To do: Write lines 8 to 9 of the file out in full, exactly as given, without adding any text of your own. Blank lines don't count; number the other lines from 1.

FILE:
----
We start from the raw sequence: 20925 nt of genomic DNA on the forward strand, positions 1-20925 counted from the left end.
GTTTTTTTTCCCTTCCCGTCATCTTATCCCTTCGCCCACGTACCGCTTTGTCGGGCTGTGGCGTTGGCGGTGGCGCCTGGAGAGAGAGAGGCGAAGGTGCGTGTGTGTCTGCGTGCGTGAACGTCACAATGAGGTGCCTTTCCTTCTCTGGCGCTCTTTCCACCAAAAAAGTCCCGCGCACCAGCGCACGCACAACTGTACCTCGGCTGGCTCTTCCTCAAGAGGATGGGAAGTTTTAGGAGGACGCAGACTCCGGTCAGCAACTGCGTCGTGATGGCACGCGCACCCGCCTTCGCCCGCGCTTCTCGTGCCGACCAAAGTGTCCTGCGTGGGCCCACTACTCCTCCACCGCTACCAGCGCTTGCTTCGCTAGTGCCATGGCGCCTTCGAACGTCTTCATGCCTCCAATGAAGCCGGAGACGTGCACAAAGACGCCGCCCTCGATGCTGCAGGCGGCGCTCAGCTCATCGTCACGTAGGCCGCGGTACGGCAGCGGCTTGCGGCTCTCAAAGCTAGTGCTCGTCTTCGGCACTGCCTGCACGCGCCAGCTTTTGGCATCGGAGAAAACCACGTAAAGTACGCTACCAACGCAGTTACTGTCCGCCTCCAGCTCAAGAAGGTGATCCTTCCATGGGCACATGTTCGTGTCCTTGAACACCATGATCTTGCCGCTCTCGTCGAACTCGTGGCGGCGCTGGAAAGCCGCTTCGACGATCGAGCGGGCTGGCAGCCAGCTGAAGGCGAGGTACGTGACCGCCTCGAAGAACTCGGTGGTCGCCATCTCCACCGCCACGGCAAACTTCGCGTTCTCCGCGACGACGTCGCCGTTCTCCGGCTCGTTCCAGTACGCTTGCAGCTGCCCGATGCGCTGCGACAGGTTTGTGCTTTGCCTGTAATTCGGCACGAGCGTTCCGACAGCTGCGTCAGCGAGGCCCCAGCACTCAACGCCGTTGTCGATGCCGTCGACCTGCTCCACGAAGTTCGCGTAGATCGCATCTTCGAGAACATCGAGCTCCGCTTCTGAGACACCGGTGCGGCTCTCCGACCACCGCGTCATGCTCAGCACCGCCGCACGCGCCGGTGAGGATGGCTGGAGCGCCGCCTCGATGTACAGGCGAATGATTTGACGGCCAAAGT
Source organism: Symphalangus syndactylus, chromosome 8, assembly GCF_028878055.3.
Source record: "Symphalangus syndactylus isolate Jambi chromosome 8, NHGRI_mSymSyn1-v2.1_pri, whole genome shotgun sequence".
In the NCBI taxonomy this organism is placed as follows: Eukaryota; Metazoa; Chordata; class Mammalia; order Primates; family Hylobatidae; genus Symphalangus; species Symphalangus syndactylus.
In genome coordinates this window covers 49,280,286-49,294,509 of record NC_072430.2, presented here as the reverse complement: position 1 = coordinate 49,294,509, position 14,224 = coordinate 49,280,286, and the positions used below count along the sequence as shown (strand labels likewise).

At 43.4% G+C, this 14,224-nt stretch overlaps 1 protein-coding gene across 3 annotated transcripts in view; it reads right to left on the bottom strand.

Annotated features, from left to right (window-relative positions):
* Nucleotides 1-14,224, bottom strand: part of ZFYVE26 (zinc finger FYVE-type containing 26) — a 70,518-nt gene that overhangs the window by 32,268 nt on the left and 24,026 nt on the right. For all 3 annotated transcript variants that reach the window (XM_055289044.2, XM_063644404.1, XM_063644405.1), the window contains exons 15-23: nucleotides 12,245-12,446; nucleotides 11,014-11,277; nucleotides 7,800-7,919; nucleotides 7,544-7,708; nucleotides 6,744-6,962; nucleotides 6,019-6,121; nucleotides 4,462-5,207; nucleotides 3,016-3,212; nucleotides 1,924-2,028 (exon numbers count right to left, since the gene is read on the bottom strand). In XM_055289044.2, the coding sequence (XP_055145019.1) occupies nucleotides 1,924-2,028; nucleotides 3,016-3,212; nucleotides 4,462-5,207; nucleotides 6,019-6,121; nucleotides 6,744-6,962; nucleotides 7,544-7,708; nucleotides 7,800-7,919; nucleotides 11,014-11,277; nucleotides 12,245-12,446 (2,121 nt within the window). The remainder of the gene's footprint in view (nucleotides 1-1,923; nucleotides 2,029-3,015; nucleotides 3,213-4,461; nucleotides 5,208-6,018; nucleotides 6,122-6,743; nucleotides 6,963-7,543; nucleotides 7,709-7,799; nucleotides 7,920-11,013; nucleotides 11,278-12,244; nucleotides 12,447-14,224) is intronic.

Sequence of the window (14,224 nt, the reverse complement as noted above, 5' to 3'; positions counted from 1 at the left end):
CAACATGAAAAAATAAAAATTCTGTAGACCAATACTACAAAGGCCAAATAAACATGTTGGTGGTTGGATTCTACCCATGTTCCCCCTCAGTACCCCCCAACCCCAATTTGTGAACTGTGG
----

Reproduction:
Annotated features, from left to right (window-relative positions):
* Nucleotides 1-14,224, bottom strand: part of ZFYVE26 (zinc finger FYVE-type containing 26) — a 70,518-nt gene that overhangs the window by 32,268 nt on the left and 24,026 nt on the right. For all 3 annotated transcript variants that reach the window (XM_055289044.2, XM_063644404.1, XM_063644405.1), the window contains exons 15-23: nucleotides 12,245-12,446; nucleotides 11,014-11,277; nucleotides 7,800-7,919; nucleotides 7,544-7,708; nucleotides 6,744-6,962; nucleotides 6,019-6,121; nucleotides 4,462-5,207; nucleotides 3,016-3,212; nucleotides 1,924-2,028 (exon numbers count right to left, since the gene is read on the bottom strand). In XM_055289044.2, the coding sequence (XP_055145019.1) occupies nucleotides 1,924-2,028; nucleotides 3,016-3,212; nucleotides 4,462-5,207; nucleotides 6,019-6,121; nucleotides 6,744-6,962; nucleotides 7,544-7,708; nucleotides 7,800-7,919; nucleotides 11,014-11,277; nucleotides 12,245-12,446 (2,121 nt within the window). The remainder of the gene's footprint in view (nucleotides 1-1,923; nucleotides 2,029-3,015; nucleotides 3,213-4,461; nucleotides 5,208-6,018; nucleotides 6,122-6,743; nucleotides 6,963-7,543; nucleotides 7,709-7,799; nucleotides 7,920-11,013; nucleotides 11,278-12,244; nucleotides 12,447-14,224) is intronic.